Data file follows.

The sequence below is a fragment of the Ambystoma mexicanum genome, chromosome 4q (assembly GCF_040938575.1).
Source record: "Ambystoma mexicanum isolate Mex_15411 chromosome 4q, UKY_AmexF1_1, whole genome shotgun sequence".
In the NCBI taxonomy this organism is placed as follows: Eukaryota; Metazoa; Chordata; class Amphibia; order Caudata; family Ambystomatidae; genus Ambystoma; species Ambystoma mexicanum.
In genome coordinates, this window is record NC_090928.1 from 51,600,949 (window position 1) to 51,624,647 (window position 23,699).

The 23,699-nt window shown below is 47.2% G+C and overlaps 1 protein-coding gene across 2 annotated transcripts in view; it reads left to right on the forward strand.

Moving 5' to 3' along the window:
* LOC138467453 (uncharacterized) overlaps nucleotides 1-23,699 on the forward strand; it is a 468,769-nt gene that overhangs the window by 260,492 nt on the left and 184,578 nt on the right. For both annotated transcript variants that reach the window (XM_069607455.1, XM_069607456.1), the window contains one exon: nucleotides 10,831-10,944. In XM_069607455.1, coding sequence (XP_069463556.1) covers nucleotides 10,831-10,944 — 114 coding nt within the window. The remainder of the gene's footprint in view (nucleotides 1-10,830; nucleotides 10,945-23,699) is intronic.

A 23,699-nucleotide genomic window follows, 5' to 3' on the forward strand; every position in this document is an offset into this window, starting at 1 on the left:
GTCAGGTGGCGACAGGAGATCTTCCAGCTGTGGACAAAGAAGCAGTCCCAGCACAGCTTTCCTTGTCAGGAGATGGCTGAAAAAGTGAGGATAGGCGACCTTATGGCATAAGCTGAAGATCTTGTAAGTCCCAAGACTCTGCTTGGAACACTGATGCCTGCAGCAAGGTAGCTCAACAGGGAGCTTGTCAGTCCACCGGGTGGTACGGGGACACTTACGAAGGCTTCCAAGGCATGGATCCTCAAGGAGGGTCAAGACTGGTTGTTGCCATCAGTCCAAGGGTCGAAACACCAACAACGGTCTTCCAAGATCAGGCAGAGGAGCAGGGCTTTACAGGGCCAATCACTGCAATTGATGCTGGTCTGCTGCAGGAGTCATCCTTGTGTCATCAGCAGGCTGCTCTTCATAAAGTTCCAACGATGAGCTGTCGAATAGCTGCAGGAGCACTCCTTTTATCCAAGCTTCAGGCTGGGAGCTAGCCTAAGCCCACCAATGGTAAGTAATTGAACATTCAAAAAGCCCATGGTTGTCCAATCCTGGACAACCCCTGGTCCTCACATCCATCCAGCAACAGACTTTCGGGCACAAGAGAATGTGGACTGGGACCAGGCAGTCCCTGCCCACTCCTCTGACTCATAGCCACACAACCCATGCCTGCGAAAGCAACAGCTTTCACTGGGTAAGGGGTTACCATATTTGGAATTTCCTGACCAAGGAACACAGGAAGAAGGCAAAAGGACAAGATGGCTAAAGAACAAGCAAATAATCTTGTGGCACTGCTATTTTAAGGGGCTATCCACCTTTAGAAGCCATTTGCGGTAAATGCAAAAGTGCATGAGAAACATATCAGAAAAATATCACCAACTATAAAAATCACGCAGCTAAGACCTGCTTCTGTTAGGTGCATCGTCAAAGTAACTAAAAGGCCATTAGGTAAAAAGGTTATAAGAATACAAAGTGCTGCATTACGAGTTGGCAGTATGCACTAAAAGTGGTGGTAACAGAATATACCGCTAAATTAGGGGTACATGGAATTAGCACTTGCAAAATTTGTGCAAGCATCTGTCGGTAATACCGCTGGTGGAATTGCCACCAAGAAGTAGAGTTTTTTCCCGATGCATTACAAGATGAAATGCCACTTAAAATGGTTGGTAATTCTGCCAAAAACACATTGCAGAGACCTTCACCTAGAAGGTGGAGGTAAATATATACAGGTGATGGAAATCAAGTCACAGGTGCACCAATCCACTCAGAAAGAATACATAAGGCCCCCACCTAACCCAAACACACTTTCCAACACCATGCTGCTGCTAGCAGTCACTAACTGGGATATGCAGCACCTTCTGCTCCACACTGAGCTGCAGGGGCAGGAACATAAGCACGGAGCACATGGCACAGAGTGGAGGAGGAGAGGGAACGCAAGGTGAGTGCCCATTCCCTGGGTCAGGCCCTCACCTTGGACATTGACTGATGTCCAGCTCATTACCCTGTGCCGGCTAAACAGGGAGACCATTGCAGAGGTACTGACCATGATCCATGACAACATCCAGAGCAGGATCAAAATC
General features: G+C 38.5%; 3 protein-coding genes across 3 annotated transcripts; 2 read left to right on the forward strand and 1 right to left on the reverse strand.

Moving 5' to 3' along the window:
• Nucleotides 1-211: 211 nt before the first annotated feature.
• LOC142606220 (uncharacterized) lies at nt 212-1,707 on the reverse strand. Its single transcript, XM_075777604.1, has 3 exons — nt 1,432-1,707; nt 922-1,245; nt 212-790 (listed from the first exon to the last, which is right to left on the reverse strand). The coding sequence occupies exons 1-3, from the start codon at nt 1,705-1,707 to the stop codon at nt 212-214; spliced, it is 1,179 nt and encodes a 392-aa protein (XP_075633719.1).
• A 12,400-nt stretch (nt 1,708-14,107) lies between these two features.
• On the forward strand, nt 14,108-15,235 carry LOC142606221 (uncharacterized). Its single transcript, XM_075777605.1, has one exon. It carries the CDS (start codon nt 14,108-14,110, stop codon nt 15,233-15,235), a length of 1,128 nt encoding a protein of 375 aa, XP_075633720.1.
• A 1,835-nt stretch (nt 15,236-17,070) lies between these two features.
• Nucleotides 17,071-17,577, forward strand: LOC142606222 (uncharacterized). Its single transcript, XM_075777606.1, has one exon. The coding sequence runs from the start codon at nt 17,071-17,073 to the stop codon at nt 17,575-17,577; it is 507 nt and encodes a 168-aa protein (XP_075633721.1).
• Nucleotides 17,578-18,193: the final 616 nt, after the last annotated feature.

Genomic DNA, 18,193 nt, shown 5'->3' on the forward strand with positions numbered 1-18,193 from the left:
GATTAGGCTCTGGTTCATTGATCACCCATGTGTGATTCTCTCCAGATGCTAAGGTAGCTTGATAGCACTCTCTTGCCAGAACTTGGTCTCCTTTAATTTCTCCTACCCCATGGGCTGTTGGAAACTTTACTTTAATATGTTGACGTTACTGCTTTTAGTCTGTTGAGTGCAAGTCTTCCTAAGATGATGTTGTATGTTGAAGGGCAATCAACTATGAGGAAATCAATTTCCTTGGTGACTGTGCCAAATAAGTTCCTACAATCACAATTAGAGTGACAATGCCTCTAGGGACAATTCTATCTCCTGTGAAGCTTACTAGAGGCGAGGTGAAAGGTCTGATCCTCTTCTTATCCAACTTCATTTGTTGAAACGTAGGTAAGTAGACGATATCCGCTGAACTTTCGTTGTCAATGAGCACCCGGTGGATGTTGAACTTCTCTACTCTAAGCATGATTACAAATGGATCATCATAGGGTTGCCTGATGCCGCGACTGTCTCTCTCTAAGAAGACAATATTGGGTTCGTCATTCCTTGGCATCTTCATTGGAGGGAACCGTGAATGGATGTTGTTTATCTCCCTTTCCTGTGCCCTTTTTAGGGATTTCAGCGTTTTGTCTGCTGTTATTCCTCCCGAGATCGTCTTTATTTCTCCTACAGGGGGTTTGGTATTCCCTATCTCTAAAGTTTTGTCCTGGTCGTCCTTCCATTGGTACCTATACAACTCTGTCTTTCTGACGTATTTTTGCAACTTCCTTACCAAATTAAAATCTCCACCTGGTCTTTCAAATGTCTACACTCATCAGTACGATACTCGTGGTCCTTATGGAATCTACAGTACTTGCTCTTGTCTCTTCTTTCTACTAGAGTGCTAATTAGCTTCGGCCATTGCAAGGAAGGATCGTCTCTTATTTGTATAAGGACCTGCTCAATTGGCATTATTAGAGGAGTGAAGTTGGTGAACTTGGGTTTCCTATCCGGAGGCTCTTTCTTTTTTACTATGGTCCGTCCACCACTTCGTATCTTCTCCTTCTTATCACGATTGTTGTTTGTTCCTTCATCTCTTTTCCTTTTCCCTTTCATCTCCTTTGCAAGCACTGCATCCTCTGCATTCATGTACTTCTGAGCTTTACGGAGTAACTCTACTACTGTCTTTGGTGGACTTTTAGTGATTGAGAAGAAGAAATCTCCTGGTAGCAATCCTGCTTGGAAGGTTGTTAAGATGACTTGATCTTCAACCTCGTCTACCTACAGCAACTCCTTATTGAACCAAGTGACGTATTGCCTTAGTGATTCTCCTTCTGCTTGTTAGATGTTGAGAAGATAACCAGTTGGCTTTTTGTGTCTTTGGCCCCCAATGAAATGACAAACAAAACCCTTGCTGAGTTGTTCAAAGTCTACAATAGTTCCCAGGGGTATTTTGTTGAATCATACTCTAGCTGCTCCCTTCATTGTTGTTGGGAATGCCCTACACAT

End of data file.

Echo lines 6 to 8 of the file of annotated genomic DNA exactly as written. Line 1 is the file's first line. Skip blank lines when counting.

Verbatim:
Moving 5' to 3' along the window:
* LOC138467453 (uncharacterized) overlaps nucleotides 1-23,699 on the forward strand; it is a 468,769-nt gene that overhangs the window by 260,492 nt on the left and 184,578 nt on the right. For both annotated transcript variants that reach the window (XM_069607455.1, XM_069607456.1), the window contains one exon: nucleotides 10,831-10,944. In XM_069607455.1, coding sequence (XP_069463556.1) covers nucleotides 10,831-10,944 — 114 coding nt within the window. The remainder of the gene's footprint in view (nucleotides 1-10,830; nucleotides 10,945-23,699) is intronic.

A 23,699-nucleotide genomic window follows, 5' to 3' on the forward strand; every position in this document is an offset into this window, starting at 1 on the left: